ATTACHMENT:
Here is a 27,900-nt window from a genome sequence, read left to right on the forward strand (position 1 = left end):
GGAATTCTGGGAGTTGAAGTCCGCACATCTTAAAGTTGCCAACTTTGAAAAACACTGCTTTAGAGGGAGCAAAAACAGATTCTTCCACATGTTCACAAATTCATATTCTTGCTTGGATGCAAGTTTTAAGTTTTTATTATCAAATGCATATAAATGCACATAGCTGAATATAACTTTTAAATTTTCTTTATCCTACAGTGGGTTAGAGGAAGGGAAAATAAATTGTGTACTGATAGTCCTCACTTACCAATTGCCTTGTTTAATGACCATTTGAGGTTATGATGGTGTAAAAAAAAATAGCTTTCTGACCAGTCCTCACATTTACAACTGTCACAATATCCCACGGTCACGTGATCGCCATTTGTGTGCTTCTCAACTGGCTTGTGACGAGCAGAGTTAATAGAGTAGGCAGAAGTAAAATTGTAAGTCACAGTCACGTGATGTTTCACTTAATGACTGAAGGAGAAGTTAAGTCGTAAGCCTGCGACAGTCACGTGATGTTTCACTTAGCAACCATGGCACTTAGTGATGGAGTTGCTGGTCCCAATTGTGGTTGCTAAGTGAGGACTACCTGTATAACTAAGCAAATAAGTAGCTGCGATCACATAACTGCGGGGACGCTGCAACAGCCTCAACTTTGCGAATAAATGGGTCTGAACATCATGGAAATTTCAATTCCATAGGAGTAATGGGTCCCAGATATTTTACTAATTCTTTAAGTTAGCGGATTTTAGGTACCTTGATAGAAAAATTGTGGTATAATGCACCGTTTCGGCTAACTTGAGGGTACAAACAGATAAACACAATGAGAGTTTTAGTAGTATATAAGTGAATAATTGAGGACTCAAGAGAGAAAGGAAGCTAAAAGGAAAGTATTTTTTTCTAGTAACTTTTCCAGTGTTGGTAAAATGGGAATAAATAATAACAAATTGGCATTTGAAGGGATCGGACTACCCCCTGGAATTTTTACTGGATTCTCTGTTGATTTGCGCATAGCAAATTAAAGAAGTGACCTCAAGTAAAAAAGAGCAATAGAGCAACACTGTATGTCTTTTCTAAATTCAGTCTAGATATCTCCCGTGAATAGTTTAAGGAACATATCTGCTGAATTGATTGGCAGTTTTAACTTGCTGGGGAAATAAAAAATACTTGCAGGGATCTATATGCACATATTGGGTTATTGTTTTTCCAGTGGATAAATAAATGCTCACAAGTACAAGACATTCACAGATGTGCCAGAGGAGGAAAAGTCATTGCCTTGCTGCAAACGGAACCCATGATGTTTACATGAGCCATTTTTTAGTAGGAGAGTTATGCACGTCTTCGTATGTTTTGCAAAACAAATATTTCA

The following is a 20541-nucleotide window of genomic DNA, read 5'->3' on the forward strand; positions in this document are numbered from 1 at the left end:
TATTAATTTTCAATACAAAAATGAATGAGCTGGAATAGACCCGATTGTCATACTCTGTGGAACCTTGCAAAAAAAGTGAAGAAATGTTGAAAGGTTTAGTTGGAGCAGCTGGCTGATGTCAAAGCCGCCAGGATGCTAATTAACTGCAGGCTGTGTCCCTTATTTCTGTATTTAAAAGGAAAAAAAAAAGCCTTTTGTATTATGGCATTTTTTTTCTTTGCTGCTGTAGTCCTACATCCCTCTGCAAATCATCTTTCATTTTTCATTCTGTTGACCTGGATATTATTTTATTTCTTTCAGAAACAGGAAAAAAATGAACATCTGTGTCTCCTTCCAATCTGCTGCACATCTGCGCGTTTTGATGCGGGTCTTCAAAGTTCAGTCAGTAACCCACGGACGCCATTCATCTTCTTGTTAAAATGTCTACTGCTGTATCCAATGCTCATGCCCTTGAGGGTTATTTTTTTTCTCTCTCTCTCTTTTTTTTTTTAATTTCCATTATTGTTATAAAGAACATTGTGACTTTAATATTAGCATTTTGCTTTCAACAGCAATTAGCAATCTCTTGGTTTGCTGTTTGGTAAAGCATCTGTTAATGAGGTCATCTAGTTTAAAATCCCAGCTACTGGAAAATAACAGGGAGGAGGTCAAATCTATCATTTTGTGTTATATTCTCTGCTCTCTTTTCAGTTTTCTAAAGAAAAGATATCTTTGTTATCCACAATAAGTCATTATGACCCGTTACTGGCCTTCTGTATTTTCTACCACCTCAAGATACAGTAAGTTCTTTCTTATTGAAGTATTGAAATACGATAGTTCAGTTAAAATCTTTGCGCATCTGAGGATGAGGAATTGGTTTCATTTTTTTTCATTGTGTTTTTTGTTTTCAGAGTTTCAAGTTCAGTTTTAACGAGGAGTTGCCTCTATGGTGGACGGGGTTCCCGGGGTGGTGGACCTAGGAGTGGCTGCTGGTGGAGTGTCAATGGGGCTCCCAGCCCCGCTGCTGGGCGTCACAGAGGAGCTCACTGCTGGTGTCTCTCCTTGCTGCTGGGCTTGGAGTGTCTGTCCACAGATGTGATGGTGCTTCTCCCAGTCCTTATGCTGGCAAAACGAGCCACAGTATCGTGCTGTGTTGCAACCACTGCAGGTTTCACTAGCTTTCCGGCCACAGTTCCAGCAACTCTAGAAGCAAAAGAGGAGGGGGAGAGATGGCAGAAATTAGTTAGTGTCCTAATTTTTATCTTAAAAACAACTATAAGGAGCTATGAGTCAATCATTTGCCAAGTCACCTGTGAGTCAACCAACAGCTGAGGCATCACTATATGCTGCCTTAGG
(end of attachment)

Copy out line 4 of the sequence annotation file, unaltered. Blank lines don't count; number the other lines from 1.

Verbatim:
TATTAATTTTCAATACAAAAATGAATGAGCTGGAATAGACCCGATTGTCATACTCTGTGGAACCTTGCAAAAAAAGTGAAGAAATGTTGAAAGGTTTAGTTGGAGCAGCTGGCTGATGTCAAAGCCGCCAGGATGCTAATTAACTGCAGGCTGTGTCCCTTATTTCTGTATTTAAAAGGAAAAAAAAAAGCCTTTTGTATTATGGCATTTTTTTTCTTTGCTGCTGTAGTCCTACATCCCTCTGCAAATCATCTTTCATTTTTCATTCTGTTGACCTGGATATTATTTTATTTCTTTCAGAAACAGGAAAAAAATGAACATCTGTGTCTCCTTCCAATCTGCTGCACATCTGCGCGTTTTGATGCGGGTCTTCAAAGTTCAGTCAGTAACCCACGGACGCCATTCATCTTCTTGTTAAAATGTCTACTGCTGTATCCAATGCTCATGCCCTTGAGGGTTATTTTTTTTCTCTCTCTCTCTTTTTTTTTTTAATTTCCATTATTGTTATAAAGAACATTGTGACTTTAATATTAGCATTTTGCTTTCAACAGCAATTAGCAATCTCTTGGTTTGCTGTTTGGTAAAGCATCTGTTAATGAGGTCATCTAGTTTAAAATCCCAGCTACTGGAAAATAACAGGGAGGAGGTCAAATCTATCATTTTGTGTTATATTCTCTGCTCTCTTTTCAGTTTTCTAAAGAAAAGATATCTTTGTTATCCACAATAAGTCATTATGACCCGTTACTGGCCTTCTGTATTTTCTACCACCTCAAGATACAGTAAGTTCTTTCTTATTGAAGTATTGAAATACGATAGTTCAGTTAAAATCTTTGCGCATCTGAGGATGAGGAATTGGTTTCATTTTTTTTCATTGTGTTTTTTGTTTTCAGAGTTTCAAGTTCAGTTTTAACGAGGAGTTGCCTCTATGGTGGACGGGGTTCCCGGGGTGGTGGACCTAGGAGTGGCTGCTGGTGGAGTGTCAATGGGGCTCCCAGCCCCGCTGCTGGGCGTCACAGAGGAGCTCACTGCTGGTGTCTCTCCTTGCTGCTGGGCTTGGAGTGTCTGTCCACAGATGTGATGGTGCTTCTCCCAGTCCTTATGCTGGCAAAACGAGCCACAGTATCGTGCTGTGTTGCAACCACTGCAGGTTTCACTAGCTTTCCGGCCACAGTTCCAGCAACTCTAGAAGCAAAAGAGGAGGGGGAGAGATGGCAGAAATTAGTTAGTGTCCTAATTTTTATCTTAAAAACAACTATAAGGAGCTATGAGTCAATCATTTGCCAAGTCACCTGTGAGTCAACCAACAGCTGAGGCATCACTATATGCTGCCTTAGG